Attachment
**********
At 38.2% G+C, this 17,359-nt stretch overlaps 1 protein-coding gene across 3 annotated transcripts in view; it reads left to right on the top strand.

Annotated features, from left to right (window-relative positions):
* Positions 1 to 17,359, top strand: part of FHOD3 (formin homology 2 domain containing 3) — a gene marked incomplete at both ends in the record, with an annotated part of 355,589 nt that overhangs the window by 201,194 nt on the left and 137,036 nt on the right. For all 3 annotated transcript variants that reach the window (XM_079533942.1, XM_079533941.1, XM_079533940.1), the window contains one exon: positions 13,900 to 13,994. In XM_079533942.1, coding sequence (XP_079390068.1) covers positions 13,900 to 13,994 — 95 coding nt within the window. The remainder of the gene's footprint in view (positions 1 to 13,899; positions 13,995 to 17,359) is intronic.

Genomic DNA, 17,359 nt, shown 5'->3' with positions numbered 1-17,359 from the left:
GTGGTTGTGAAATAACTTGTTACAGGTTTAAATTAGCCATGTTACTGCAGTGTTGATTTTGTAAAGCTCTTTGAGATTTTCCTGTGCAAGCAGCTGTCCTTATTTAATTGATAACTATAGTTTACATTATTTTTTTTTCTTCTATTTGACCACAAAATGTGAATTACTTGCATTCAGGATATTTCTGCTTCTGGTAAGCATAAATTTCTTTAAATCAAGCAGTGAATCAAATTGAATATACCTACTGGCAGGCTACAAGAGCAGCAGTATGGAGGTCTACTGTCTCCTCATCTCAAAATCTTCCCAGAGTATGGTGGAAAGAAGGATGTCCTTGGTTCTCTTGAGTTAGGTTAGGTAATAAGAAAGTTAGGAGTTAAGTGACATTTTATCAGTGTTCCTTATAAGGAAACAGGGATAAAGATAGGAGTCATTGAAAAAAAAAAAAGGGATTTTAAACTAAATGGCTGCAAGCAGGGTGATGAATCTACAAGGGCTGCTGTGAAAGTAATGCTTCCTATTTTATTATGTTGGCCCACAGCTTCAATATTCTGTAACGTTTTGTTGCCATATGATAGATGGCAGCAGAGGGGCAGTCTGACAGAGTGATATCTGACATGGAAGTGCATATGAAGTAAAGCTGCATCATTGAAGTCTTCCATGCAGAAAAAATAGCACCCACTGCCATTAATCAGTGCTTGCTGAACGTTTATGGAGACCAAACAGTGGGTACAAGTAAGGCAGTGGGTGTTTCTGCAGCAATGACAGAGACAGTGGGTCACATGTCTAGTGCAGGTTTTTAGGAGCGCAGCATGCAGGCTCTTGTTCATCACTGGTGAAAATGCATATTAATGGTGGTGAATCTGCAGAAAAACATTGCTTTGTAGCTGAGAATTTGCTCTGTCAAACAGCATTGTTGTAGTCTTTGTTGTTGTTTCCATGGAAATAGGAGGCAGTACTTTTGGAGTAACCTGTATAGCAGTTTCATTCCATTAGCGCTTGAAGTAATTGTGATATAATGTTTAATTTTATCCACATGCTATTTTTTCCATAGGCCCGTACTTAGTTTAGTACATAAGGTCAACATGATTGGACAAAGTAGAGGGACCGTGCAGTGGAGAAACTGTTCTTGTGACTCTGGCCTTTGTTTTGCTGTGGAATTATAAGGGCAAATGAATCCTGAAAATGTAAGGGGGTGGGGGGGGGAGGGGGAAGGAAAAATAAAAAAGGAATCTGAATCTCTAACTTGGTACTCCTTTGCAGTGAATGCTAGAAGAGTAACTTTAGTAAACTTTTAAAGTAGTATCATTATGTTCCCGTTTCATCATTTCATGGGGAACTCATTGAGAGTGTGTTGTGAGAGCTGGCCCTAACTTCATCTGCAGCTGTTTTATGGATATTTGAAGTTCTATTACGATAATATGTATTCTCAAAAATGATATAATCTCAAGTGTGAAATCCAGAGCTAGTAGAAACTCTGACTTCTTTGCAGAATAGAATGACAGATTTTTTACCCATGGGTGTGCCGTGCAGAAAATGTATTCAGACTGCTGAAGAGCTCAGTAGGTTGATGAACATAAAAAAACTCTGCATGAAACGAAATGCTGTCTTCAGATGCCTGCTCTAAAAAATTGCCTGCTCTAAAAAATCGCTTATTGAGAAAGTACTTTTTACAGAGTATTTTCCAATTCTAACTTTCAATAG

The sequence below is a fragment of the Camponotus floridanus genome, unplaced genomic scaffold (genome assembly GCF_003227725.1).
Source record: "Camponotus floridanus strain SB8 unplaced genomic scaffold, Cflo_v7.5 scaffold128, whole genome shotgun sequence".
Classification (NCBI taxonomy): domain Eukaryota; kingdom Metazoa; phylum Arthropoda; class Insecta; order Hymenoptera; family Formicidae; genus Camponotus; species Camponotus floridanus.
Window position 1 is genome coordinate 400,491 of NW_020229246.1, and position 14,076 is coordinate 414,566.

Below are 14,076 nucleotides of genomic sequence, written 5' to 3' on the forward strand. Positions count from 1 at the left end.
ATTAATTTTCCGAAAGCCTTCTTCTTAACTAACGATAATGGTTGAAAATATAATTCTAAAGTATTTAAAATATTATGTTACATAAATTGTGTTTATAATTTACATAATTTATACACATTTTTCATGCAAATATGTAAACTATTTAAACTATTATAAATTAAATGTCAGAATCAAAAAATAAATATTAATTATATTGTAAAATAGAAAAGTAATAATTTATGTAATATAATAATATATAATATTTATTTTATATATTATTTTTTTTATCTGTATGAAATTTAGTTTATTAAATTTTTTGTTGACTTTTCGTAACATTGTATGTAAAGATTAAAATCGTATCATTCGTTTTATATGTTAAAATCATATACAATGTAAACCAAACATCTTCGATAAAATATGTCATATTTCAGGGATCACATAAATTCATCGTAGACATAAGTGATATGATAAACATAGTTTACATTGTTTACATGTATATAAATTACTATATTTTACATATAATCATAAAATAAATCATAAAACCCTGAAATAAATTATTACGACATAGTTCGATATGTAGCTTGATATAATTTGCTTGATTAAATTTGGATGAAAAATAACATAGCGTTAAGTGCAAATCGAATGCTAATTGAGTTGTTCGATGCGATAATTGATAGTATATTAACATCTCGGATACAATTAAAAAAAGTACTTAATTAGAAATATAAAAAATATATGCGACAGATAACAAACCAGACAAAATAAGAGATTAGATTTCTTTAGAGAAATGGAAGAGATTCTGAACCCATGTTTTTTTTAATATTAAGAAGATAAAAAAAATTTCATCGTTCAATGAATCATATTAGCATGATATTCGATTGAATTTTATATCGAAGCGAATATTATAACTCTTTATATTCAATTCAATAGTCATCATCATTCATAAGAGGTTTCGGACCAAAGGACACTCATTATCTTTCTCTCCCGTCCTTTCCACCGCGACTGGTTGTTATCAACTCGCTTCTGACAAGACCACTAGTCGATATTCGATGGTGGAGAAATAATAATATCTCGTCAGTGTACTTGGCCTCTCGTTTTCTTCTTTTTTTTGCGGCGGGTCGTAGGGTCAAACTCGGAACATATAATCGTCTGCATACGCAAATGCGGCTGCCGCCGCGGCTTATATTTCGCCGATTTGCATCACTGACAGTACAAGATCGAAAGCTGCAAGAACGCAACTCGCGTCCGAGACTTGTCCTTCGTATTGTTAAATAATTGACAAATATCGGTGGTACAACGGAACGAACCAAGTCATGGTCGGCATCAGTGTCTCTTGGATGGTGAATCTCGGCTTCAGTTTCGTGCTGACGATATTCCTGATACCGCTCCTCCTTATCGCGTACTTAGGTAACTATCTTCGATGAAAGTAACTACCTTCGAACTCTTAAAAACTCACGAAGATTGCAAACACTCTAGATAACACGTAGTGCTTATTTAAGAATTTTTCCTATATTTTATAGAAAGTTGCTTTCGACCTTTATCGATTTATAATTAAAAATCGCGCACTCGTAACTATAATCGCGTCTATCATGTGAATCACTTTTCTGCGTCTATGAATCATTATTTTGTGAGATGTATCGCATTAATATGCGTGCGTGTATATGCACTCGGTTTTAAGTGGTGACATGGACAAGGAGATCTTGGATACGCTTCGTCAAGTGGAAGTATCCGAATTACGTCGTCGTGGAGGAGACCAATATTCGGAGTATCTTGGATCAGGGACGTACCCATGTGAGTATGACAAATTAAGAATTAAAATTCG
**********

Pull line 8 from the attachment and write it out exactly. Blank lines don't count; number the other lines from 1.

Classification (NCBI taxonomy): domain Eukaryota; kingdom Metazoa; phylum Arthropoda; class Insecta; order Hymenoptera; family Formicidae; genus Camponotus; species Camponotus floridanus.